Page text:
Think of it: once a month you can tell everyone around you that you have to go to your book group, and you leave the house.  You get to the room and you can just sit down, read and relax for a whole block of time.  Think of how far you could get in the book you’re working on if you could just read it for an hour and a half straight!  Think of how comfortable it would be to read in the company of other people who are also just reading quietly (trust me, it is).

If you’re shy around people, if you have social anxieties, if you don’t want to join a book group because you don’t want to have to talk to other people about what you’re reading, this is ideal.  If you don’t want to join a book group because you want to choose your own books and not have to read something because the group wanted to read it, this is your kind of book group. 

We only had two people (other than me) at the first meeting, but I think that’s because people didn’t realize what a great thing this is.  The three of us sat and read.  I finished one of my books and started another.  One person made serious inroads in a long book she’d recently gotten but hadn’t been able to start yet.  I’m going to keep making this available every month, as long as people are willing to come, because I think that for a lot of readers, this could be an oasis in a desert of distractions and interruptions.  Come by in November and check it out.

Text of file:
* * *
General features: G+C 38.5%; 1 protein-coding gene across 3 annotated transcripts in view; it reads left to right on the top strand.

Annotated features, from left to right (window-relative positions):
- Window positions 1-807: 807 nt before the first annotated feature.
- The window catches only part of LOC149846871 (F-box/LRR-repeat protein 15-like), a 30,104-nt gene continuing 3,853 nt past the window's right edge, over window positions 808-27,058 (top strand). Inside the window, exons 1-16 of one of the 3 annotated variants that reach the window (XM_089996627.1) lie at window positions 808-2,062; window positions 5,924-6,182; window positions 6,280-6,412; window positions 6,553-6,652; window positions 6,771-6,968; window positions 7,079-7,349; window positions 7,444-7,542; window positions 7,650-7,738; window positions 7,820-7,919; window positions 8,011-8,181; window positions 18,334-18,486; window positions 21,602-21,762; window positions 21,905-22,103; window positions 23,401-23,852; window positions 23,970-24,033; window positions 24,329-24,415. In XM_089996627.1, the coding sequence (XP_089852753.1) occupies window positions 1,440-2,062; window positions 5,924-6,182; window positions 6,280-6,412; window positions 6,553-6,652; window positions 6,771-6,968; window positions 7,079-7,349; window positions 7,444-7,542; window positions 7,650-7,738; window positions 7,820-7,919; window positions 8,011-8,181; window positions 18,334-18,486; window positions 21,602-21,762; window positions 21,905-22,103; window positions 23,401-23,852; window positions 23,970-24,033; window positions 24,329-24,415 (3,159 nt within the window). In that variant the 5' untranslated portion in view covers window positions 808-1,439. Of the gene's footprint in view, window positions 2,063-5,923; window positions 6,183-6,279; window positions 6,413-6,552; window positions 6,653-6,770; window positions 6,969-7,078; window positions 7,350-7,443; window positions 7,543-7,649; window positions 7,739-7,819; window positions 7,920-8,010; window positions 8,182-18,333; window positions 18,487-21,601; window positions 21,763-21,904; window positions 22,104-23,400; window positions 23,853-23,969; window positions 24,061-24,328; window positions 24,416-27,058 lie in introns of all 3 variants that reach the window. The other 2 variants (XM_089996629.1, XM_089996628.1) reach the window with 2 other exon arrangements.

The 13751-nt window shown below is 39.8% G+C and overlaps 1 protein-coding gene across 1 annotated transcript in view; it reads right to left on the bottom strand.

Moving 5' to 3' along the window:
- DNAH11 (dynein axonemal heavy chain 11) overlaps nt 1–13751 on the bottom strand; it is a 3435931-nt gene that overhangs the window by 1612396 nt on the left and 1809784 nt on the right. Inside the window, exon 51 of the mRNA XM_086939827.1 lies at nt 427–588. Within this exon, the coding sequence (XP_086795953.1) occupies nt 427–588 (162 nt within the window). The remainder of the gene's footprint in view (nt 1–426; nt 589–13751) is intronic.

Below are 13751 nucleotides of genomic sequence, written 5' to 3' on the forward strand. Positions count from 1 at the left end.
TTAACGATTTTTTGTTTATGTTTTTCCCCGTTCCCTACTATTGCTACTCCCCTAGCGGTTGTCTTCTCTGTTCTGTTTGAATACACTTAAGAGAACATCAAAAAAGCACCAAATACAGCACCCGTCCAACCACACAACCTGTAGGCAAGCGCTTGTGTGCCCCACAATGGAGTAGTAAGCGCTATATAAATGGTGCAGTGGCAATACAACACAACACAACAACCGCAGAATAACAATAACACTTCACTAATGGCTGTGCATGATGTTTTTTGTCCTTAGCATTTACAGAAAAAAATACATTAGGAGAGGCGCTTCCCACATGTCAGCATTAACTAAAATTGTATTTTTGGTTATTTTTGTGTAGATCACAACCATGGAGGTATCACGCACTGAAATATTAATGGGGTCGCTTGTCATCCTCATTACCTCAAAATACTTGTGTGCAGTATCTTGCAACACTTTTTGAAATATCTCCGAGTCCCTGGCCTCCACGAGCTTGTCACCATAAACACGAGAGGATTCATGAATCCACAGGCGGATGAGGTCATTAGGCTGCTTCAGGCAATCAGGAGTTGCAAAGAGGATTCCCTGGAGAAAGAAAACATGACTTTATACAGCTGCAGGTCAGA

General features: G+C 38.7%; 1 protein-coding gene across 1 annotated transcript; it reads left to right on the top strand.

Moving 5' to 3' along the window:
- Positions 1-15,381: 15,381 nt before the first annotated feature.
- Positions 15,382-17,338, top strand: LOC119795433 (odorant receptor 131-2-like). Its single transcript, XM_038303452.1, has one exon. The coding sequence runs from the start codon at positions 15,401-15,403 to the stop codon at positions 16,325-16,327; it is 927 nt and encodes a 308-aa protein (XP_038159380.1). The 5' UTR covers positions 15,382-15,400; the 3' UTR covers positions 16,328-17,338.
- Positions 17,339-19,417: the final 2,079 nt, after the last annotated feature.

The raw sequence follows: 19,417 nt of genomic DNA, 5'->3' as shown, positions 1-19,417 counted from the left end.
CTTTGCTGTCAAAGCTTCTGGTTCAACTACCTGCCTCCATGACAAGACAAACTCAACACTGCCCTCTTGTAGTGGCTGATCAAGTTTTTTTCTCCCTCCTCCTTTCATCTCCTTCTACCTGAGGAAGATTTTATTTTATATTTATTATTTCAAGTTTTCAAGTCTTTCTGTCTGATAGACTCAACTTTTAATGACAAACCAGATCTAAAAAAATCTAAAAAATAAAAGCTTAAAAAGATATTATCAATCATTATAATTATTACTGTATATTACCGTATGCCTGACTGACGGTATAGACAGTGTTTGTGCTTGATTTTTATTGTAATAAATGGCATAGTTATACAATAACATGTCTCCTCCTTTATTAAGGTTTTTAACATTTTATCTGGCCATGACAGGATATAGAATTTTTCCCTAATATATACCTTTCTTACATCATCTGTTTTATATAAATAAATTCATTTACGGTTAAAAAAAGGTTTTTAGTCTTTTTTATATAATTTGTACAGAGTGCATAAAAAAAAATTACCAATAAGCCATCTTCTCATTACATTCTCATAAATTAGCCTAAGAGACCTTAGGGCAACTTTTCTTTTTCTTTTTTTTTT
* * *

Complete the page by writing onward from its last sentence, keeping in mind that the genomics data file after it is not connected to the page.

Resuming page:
YOU THINK YOUR FAMILY IS CRAZY? CHECK OUT DIAL A FOR AUNTIES

You’ve probably had this experience yourself.  You make a mistake and then you try to fix it, only your fix makes a bigger problem, and then you try to fix that and you make an even bigger problem, until finally you are in a complete mess and you have no idea how to get yourself out of it.  In a nutshell, that’s what happens to Meddy, the protagonist of Dial A for Aunties, by Jesse Q. Sutano, over the course of this very funny, very engaging novel.